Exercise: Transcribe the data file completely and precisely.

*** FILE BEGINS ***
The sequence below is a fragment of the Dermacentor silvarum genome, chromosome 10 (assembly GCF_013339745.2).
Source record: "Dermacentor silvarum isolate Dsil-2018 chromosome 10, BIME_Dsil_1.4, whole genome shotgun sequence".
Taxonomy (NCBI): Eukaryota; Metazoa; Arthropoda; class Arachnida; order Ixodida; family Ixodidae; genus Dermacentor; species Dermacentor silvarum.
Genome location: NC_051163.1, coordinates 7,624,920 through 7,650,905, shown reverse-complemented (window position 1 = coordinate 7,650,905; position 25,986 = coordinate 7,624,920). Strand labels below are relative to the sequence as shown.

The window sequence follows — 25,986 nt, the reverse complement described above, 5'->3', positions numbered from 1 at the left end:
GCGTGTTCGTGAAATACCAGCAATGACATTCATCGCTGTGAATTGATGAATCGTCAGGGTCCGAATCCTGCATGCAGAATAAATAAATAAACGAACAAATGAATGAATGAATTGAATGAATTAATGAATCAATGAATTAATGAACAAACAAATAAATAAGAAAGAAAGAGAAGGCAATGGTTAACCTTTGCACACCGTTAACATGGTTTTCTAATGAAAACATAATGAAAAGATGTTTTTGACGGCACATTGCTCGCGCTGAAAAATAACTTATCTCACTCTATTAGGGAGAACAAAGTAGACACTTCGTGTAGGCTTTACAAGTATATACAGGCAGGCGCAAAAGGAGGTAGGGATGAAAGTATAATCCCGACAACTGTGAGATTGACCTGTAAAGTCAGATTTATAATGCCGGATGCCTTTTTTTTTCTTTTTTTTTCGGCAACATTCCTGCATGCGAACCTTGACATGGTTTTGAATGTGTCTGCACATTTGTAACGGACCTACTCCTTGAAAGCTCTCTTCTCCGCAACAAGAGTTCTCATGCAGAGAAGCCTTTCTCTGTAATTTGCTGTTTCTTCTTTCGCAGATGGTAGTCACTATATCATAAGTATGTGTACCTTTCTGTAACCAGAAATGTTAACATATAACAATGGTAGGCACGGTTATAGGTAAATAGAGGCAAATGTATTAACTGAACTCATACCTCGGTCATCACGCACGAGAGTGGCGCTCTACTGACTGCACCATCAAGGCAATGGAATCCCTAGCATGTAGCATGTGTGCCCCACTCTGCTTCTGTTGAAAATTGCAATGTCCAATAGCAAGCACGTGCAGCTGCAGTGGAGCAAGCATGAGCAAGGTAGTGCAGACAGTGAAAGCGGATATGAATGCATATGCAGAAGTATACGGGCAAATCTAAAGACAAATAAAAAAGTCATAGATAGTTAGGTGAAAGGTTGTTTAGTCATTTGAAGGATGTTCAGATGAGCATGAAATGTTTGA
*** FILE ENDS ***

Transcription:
The sequence below is a fragment of the Dermacentor silvarum genome, chromosome 10 (assembly GCF_013339745.2).
Source record: "Dermacentor silvarum isolate Dsil-2018 chromosome 10, BIME_Dsil_1.4, whole genome shotgun sequence".
Taxonomy (NCBI): Eukaryota; Metazoa; Arthropoda; class Arachnida; order Ixodida; family Ixodidae; genus Dermacentor; species Dermacentor silvarum.
Genome location: NC_051163.1, coordinates 7,624,920 through 7,650,905, shown reverse-complemented (window position 1 = coordinate 7,650,905; position 25,986 = coordinate 7,624,920). Strand labels below are relative to the sequence as shown.

The window sequence follows — 25,986 nt, the reverse complement described above, 5'->3', positions numbered from 1 at the left end:
GCGTGTTCGTGAAATACCAGCAATGACATTCATCGCTGTGAATTGATGAATCGTCAGGGTCCGAATCCTGCATGCAGAATAAATAAATAAACGAACAAATGAATGAATGAATTGAATGAATTAATGAATCAATGAATTAATGAACAAACAAATAAATAAGAAAGAAAGAGAAGGCAATGGTTAACCTTTGCACACCGTTAACATGGTTTTCTAATGAAAACATAATGAAAAGATGTTTTTGACGGCACATTGCTCGCGCTGAAAAATAACTTATCTCACTCTATTAGGGAGAACAAAGTAGACACTTCGTGTAGGCTTTACAAGTATATACAGGCAGGCGCAAAAGGAGGTAGGGATGAAAGTATAATCCCGACAACTGTGAGATTGACCTGTAAAGTCAGATTTATAATGCCGGATGCCTTTTTTTTTCTTTTTTTTTCGGCAACATTCCTGCATGCGAACCTTGACATGGTTTTGAATGTGTCTGCACATTTGTAACGGACCTACTCCTTGAAAGCTCTCTTCTCCGCAACAAGAGTTCTCATGCAGAGAAGCCTTTCTCTGTAATTTGCTGTTTCTTCTTTCGCAGATGGTAGTCACTATATCATAAGTATGTGTACCTTTCTGTAACCAGAAATGTTAACATATAACAATGGTAGGCACGGTTATAGGTAAATAGAGGCAAATGTATTAACTGAACTCATACCTCGGTCATCACGCACGAGAGTGGCGCTCTACTGACTGCACCATCAAGGCAATGGAATCCCTAGCATGTAGCATGTGTGCCCCACTCTGCTTCTGTTGAAAATTGCAATGTCCAATAGCAAGCACGTGCAGCTGCAGTGGAGCAAGCATGAGCAAGGTAGTGCAGACAGTGAAAGCGGATATGAATGCATATGCAGAAGTATACGGGCAAATCTAAAGACAAATAAAAAAGTCATAGATAGTTAGGTGAAAGGTTGTTTAGTCATTTGAAGGATGTTCAGATGAGCATGAAATGTTTGA